Hong Kong may have been rocked by its worst political crisis in decades, and its economy may have gone into a technical recession in the third quarter, but the wealth of its richest men and women actually grew last year, rising by more than 60 per cent in one case.
The net value of all but four of its 20 richest individuals ballooned over 2019, with the biggest drop no more than 7 per cent, according to Bloomberg Billionaires Index data.
Several of the city’s tycoons have called for a quick resolution to the anti-government protests that started in June, but, overall, their wealth remained untouched by the crisis.
They can thank the city’s resilient stock market, as a year-end rally driven by the US-China trade deal helped them recoup any losses incurred at the height of the protests in August.
Xu Hang, the 57-year-old founder of a Shenzhen-listed medical equipment manufacturer who has also ventured into real estate, was the biggest gainer. He saw his wealth rise by a stunning 64 per cent rise to US$8.1 billion. In comparison, the Hang Seng Index rose by 9 per cent in 2019.
Lui Che-woo of Galaxy Entertainment, Henry Cheng Kar-shun of New World Development and Peter Woo of Wheelock and Co were among a handful of real estate and casino tycoons who saw their wealth rise by more than 20 per cent.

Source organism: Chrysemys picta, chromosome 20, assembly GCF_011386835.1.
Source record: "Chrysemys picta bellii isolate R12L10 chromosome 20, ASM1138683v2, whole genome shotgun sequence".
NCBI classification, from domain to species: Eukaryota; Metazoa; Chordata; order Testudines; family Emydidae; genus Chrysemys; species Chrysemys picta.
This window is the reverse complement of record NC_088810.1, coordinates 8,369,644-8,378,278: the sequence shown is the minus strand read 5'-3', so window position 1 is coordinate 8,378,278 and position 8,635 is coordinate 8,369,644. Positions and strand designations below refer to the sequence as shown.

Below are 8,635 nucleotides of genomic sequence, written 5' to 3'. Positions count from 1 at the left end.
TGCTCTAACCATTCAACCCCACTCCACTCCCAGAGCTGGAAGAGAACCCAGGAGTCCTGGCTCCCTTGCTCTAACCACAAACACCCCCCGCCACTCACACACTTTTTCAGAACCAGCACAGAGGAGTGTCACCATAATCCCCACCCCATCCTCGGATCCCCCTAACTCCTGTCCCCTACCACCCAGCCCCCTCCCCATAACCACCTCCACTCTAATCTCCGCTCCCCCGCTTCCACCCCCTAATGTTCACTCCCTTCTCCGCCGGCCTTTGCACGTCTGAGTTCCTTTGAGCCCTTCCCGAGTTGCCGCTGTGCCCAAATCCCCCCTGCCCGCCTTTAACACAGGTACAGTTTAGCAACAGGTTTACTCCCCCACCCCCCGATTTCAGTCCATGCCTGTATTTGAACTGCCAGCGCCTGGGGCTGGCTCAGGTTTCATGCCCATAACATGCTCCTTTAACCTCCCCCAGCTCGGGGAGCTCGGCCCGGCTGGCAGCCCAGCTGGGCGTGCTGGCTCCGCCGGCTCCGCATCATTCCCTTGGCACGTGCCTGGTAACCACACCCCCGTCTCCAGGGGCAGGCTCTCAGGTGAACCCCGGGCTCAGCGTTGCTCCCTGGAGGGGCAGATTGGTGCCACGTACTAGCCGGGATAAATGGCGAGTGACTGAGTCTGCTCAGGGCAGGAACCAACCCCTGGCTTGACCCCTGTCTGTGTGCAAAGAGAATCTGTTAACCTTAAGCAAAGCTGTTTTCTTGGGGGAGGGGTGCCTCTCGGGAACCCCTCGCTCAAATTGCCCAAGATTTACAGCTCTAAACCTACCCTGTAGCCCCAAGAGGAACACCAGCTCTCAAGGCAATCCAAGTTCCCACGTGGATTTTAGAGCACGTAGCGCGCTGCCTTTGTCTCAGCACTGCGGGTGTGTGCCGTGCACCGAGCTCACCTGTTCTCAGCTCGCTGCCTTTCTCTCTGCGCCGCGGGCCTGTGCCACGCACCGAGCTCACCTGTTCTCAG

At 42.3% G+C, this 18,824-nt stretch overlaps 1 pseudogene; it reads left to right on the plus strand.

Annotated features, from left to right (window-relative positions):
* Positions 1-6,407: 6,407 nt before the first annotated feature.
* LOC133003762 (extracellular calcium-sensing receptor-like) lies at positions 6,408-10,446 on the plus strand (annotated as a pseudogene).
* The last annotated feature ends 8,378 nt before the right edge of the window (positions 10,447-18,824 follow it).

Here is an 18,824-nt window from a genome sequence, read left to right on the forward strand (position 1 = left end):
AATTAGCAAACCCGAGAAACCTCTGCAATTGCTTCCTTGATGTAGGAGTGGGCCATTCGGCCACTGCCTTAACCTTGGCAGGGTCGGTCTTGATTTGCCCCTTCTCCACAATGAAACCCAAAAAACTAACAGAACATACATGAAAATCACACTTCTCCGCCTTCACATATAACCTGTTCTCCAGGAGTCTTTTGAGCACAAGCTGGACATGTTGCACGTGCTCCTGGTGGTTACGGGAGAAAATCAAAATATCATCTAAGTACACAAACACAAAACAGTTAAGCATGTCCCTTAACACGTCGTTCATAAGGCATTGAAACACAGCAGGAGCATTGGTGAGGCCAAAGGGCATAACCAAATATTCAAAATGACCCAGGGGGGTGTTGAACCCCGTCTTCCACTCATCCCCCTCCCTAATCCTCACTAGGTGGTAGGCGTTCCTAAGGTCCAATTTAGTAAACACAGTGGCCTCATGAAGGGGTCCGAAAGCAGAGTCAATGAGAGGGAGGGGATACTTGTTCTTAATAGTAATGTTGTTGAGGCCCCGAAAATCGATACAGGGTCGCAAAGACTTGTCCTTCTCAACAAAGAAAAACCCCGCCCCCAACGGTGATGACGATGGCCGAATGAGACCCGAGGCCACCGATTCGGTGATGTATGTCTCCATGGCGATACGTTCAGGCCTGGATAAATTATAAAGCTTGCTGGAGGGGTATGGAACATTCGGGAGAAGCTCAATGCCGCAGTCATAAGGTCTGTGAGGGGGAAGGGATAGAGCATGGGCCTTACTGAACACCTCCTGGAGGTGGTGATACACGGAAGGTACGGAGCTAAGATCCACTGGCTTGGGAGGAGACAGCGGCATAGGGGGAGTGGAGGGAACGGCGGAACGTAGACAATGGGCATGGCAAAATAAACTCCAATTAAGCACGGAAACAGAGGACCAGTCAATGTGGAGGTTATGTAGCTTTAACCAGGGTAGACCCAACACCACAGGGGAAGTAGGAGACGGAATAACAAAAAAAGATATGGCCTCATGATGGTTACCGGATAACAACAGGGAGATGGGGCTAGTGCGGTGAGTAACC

The list of Hong Kong’s richest people, however, was led once again by the likes of Li Ka-shing and Lee Shau-kee.
He is the chairman and largest shareholder of Galaxy Entertainment, one of six companies authorised to run casino resorts in Macau. The company’s shares rose 17 per cent over the year, boosted by the recent announcement of favourable policies for the city by Beijing. Investors also bought into the story that Macau’s casinos were attracting more middle-class gamblers, in a shift away from their reliance on big spenders.
Lui, who also chairs real-estate company K Wah International, urged Hongkongers to reconsider violent protests in a full-page newspaper advertisement in August. He also called on the government “to demonstrate sincerity, and open the doors for communication in a rational way”.
He owns a majority stake in Chow Tai Fook Jewellery Group, the world’s largest listed jeweller. Shares of the company soared 24 per cent on solid earnings. It was one of the few local companies that was not affected by the protests in Hong Kong, as about 70 per cent of its income is generated from operations in mainland China.
Cheng also has a major stake in developer New World Development, whose shares rose 8 per cent. The company donated about a fifth of its farmland reserves to the government for the building of public housing in September.
I knew that if I failed I wouldn’t regret that, but I knew the one thing I might regret is not trying.